On the one hand, I could let it go. After all, does the head of a large organization not have the right to ramrod projects through when necessary? Did the end (the strategic international conference) not justify the means (getting the job done no matter what it takes)? And did my associate’s hesitant attitude not warrant a stern talking-to about the urgency of the hour?
By all human standards, I probably could have justified letting the incident go. But deep inside I would have been restless and uncomfortable as the Holy Spirit continued to point out the sin to me, and God would not have blessed my efforts on His behalf as long as this sin remained unconfessed. On top of that, several of my dear co-workers would have continued to hurt as a result of my calloused attitude.
On the other hand, I could deal with the problem by taking scriptural action to clear the slate. The unrest in my conscience was the Holy Spirit cross-examining me as I tried to rationalize my behavior. What I had thought was forceful leadership He was identifying as the sins of impatience and unjustifiable anger.
I knew that taking scriptural action was the only choice I could make that would please my Lord. I confessed my sin to Him and appropriated His forgiveness.
Then came the toughest part.
I drove down to the office complex where my associate and his team were located and asked their forgiveness. We cried and laughed and prayed together, sensing a fresh outpouring of God’s love in our midst. Then we talked through our mutual needs and found a way — as teammates — to rearrange priorities and accomplish the task — on time!
That is what the Christian life is all about — just keeping Christ on the throne. You do this when you understand how to walk in the control and power of the Holy Spirit, for the Holy Spirit came for the express purpose of glorifying Christ by enabling the believer to live a holy life and to be a fruitful witness for our dear Savior.
As I have said previously, to be sure you are filled with the Holy Spirit, you need to remember two important words: command and promise. The command is found in Ephesians 5:18:
Be filled ... with the Holy Spirit and controlled by him. (TLB)
And the promise is found in 1 John 5:14-15:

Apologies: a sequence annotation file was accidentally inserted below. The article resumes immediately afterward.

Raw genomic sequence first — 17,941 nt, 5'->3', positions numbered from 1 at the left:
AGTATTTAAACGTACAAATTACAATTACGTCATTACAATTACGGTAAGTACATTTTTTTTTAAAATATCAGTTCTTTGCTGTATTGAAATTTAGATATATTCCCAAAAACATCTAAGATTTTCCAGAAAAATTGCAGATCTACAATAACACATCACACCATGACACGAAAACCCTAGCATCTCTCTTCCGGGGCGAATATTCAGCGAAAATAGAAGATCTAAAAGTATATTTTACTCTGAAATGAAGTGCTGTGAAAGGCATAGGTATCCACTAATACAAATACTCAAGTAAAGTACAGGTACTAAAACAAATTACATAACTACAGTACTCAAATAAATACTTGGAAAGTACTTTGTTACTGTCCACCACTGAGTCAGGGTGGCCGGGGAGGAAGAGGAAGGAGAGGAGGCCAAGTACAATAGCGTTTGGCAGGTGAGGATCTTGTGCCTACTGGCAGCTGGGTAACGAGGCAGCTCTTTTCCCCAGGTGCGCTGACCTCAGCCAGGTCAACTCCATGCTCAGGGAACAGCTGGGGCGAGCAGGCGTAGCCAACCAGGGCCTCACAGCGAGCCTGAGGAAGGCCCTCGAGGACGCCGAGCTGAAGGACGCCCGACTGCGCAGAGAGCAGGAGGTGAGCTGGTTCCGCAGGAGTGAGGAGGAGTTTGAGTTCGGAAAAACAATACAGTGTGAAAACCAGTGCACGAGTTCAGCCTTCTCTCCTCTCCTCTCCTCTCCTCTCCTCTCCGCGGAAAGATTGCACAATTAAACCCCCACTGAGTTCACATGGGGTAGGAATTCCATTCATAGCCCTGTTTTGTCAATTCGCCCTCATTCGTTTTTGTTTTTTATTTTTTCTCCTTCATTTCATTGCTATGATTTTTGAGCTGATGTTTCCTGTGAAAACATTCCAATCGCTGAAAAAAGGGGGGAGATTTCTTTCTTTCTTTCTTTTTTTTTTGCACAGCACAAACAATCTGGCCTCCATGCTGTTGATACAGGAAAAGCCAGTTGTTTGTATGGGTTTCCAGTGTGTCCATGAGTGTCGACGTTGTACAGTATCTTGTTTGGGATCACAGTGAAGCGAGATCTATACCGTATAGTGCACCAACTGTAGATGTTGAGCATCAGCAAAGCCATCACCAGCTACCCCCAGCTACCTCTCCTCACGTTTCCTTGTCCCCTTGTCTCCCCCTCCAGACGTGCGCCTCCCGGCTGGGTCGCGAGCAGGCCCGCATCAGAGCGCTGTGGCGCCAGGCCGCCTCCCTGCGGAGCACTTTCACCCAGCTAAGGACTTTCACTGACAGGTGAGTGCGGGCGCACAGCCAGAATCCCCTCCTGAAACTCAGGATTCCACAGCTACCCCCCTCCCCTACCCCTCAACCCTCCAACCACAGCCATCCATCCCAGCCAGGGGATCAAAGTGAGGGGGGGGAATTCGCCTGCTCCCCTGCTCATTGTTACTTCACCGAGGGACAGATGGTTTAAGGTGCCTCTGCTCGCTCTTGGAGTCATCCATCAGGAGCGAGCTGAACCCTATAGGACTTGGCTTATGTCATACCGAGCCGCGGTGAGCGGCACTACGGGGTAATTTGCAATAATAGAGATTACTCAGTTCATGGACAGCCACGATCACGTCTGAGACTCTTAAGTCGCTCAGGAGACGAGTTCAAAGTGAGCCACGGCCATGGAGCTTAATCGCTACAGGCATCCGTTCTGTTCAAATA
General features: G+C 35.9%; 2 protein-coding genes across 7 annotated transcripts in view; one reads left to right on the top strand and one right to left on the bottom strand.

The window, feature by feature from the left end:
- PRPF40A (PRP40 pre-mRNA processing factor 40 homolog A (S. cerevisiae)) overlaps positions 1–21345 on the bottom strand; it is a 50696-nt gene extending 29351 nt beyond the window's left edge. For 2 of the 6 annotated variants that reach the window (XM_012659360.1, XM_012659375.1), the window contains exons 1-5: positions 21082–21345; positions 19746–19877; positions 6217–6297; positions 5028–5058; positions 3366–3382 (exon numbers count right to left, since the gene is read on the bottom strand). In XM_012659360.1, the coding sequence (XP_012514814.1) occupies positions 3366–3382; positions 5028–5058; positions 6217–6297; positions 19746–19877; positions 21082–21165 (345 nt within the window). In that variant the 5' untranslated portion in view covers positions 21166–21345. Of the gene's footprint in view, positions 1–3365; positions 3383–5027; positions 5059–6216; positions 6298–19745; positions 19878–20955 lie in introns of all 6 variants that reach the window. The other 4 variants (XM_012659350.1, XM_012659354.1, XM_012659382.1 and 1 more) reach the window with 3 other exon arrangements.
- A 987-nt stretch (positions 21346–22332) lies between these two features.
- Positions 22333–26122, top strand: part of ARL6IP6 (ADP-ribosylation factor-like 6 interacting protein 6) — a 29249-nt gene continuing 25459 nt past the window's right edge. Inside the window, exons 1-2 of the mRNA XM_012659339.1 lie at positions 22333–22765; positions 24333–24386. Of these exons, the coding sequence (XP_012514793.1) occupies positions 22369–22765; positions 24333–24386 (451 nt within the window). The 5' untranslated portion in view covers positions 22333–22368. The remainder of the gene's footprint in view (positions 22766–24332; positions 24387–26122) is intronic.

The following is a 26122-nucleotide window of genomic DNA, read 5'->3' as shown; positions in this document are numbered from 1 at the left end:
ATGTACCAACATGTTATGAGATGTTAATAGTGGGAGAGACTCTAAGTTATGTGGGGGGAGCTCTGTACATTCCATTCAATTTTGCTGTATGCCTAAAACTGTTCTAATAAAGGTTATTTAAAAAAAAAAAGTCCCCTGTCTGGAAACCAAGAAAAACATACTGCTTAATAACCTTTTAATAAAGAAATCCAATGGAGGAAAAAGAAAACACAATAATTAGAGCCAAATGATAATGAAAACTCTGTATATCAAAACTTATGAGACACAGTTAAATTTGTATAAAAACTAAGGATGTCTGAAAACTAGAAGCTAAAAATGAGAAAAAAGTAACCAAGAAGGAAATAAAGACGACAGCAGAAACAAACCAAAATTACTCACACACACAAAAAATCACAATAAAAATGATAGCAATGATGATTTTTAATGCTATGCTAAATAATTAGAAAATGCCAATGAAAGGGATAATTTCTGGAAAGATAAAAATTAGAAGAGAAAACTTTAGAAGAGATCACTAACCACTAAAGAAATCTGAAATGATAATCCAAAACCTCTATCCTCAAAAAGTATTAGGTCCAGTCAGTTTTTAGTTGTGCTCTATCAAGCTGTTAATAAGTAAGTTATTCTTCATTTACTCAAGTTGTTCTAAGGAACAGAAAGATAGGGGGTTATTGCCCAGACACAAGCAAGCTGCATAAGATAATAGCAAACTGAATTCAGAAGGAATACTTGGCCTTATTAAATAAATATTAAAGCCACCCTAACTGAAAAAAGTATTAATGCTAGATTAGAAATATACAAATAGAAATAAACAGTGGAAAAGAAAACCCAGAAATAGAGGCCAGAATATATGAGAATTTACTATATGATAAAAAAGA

We are sure of this, that He will listen to us whenever we ask Him for anything in line with His will. And if we really know He is listening ... then we can be sure that He will answer us. (TLB)
On the authority of God’s command you know that you are praying according to His will when you ask Him to fill you — to control and empower you. Therefore, you can expect him to fill and empower you on the basis of His command and promise provided that you genuinely desire to be filled and trust him to fill you.
Remember that the Holy Spirit already dwells within you if you are a believer. You do not have to ask Him to come into your life; He is already indwelling you. Your body was a temple of God from the moment you became a Christian. So you simply say to Him, “I surrender my life to You, and by faith I claim Your fullness and power.”
Then continue to breathe spiritually, exhaling whenever the Holy Spirit reveals sin that you need to confess and inhaling as you go on walking in the fullness and control of the Spirit by faith. Some Christians breathe spiritually faster and more often than others.
Do not depend upon feelings. Tied as they are to your ever-changing circumstances, feelings are unreliable in evaluating your relationship with God. The unchanging promises of God’s Word, not your feelings, are your authority. The Christian is to live by faith, trusting in the trustworthiness of God Himself and His Word. A train is a good illustration of the relationship between fact, faith and feeling.
Let us call the train engine “fact” — the fact of God’s promises found in His Word. The fuel car we will call “faith” — your trust in God and His Word. The caboose we will call “feelings.”
As fuel flows into the engine, the train runs. It would be futile and, of course, ridiculous to attempt to pull the train by the caboose. In the same way, you, as a Christian, should not depend upon feelings or emotion to live a Spirit-filled life. Rather, God wants you to simply place your faith in his trustworthiness and the promises of His Word.
Feelings are like the caboose – they are important but are designed to follow a life of faith and obedience. Jesus promised all who obey Him, “Whoever has My commands and obeys them, he is the one who loves Me. He who loves Me will be loved by My Father, and I too will love him and show Myself to him” (John 14:21, NIV 1984). So, you can expect to have a valid emotional relationship with our Lord when you trust and obey Him. But you should never depend on feelings or seek after an emotional experience. The very act of looking for an emotional experience is a denial of the concept of faith, and whatever is not of faith is sin.
To summarize then, you can know that you are filled with the Holy Spirit by trusting in God — His command and promise — and you can go through life with that assurance.
© 1999 Bill Bright, © 2009 Bright Media Foundation and Campus Crusade for Christ International. All rights reserved. Adapted from Bill Bright How You Can Walk in the Spirit, Transferable Concept 4 (Peachtree City, GA: Cru).